Skip to Content, Navigation, or Footer.

U. unlikely to divest from coal in May

Admins, faculty members and students at Tuesday’s BUCC meeting debated divestment

The Corporation will likely not vote to divest from coal at its meeting in May, “as it will be the first time they will discuss the issue,” said President Christina Paxson at a Brown University Community Council meeting Tuesday.

Trevor Culhane ’15, along with two other members of the Brown Divest Coal Campaign, asked the University to divest from “the top 10 coal burning utilities and the top five coal extraction companies” at the meeting.

The BUCC also heard presentations from members of the Sustainability Strategic Planning and Advisory Committee and Alpert Medical School Student Senate President Julia Heneghan ’09 MD ’13.

Culhane said “considering the urgency of climate change,” the University should “recognize (its) responsibility as a moral compass and a moral leader” in the divestment campaign.

Tammy Jiang ’16 talked about visiting her home in Brooklyn after Hurricane Sandy last October and attributed coal to worsening climate change.

“There will be more extreme weather events like Hurricane Sandy if we don’t take action against climate change,” Jiang said. “Brown would be the first university of this magnitude in size and prestige to divest from these coal companies.”

Paxson formed an ad hoc committee of the Corporation after the Advisory Committee on Corporate Responsibility in Investment Policies released its recommendation that the University divest from the 15 coal companies. The ad hoc committee will meet with students from the campaign Friday and report to the Corporation in May.

Eric Suuberg, professor of engineering, said the University would be sending “a peculiar mixed message” if it divested.

“We’re saying on the one hand that this is an evil, and on the other hand we’re benefiting from the existence of that industry and the very companies we’re saying we should divest from,” Suuberg said, referring to Rhode Island’s use of coal for electrical power.

Chris Powell, director of sustainable energy and environmental initiatives, said the University’s electrical supplier, TransCanada, “has one of the lowest coal percentages.”

The University uses 3.7 percent coal “of our fuel mix from electricity that we get from TransCanada,” Powell added.

Provost Mark Schlissel P’15 said he doesn’t think divesting will achieve the long-term goal of the Brown Divest Coal campaign to combat climate change.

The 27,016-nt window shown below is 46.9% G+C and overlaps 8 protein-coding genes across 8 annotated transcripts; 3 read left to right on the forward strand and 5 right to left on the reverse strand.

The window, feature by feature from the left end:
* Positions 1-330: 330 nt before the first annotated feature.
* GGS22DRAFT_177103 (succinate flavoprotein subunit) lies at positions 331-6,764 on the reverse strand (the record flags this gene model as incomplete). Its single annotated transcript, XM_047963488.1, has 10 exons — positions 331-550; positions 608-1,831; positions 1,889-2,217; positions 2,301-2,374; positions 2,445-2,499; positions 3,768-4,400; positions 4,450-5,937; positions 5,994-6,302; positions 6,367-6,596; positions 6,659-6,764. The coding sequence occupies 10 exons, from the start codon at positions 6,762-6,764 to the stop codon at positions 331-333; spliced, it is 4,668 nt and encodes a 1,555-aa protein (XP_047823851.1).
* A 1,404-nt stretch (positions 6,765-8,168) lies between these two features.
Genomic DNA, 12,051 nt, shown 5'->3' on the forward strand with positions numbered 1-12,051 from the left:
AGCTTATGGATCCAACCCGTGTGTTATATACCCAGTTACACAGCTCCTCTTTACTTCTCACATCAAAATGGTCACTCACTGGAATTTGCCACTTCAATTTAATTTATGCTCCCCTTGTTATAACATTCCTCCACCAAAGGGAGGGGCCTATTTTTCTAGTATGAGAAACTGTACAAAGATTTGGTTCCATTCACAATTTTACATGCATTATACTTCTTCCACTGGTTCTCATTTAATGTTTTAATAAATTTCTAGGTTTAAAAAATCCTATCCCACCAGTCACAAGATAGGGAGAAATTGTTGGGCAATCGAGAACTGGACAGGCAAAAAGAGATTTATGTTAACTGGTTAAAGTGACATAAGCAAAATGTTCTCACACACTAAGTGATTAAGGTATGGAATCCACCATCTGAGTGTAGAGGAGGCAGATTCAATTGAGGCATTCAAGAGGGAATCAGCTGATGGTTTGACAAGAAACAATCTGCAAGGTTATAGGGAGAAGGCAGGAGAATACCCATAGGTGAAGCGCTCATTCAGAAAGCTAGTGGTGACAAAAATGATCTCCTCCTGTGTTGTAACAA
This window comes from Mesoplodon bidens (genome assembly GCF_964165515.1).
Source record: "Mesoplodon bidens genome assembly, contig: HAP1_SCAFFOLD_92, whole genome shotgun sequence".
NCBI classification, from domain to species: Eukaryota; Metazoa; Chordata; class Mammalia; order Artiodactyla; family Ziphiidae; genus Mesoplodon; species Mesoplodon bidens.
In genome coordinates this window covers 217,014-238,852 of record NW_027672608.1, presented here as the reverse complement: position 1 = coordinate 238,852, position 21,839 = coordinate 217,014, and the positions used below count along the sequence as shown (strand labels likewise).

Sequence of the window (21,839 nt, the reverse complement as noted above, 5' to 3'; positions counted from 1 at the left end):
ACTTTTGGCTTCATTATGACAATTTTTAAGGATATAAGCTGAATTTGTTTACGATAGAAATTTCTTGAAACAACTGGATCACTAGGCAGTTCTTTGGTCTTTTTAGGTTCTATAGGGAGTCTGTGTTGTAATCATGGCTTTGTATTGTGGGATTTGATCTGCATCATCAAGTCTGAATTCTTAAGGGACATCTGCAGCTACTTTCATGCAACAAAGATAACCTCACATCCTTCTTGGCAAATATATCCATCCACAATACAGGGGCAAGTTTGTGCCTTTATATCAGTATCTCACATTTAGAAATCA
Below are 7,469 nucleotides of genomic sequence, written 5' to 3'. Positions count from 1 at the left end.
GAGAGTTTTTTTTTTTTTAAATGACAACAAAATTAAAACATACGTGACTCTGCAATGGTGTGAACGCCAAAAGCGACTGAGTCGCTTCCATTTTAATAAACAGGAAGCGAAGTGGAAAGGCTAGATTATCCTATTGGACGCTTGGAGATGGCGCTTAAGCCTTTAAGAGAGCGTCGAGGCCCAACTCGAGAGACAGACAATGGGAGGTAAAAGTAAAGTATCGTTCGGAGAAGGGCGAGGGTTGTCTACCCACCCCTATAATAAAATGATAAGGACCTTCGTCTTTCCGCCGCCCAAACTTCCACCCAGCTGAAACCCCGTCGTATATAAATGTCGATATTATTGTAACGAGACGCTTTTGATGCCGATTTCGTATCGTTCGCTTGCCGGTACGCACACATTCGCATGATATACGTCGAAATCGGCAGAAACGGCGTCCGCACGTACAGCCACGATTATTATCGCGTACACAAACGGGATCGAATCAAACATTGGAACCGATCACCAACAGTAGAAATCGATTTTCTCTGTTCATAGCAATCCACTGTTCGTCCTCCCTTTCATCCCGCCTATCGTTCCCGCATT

“I’m concerned it’s a more symbolic strategy than a substantial strategy that the problem deserves,” Schlissel said. He asked the group members whether they have considered focusing their efforts “on elected officials that can actually make laws that influence all companies.”

Daniel Sherrell ’13.5 said the Brown Divest Coal Campaign aims “to send a strong symbolic signal to start eroding the social license of the fossil fuel industry that has allowed it with a good deal of impunity to prevent the legislators from taking serious action.” He added that fossil fuel companies have the financial resources to lobby Congress “to make sure that this industry perpetuates itself.”

Culhane asked Paxson to allow BUCC to vote on an endorsement for divestment. But Paxson said “formal votes are rare” and BUCC meetings are “for conversation and idea generation, not to formally endorse or not endorse” recommendations.

The Sustainability Strategic Planning and Advisory Committee also presented its interim report to BUCC. In its presentation, the committee recommended creating an EcoDistrict to enable “strategic and centralized” sustainability efforts.

An EcoDistrict is “a conceptual framework for planning … and maintaining sustainable solutions at a district level within a community … considering water, transportation, air and energy in decisions beyond the level of the building, but at the level of the campus and the community,” said Kai Morrell ’11, outreach coordinator for Facilities Management.

The interim report also recommended that the University add sustainability to its liberal learning goals.

“We’ll work on the details of each of the recommendations,” Schlissel said. “I think they’re all worth pursuing.”

Heneghan spoke on behalf of the Medical School Student Senate and provided an overview of what the organization does. Margaret Klawunn, vice president for campus life and student services, asked Heneghan what the University could do to facilitate more involvement with the Senate.

Anne Fausto-Sterling, professor of biology, said the differences in undergraduate and medical student schedules makes it difficult for interaction to happen.

“I can tell you it has had a huge negative effect … on collaboration of medical students with campus faculty and campus undergraduates,” Fausto-Sterling said.

Tuesday’s meeting was BUCC’s last of the semester.


Powered by SNworks Solutions by The State News
All Content © 2022 The Brown Daily Herald, Inc.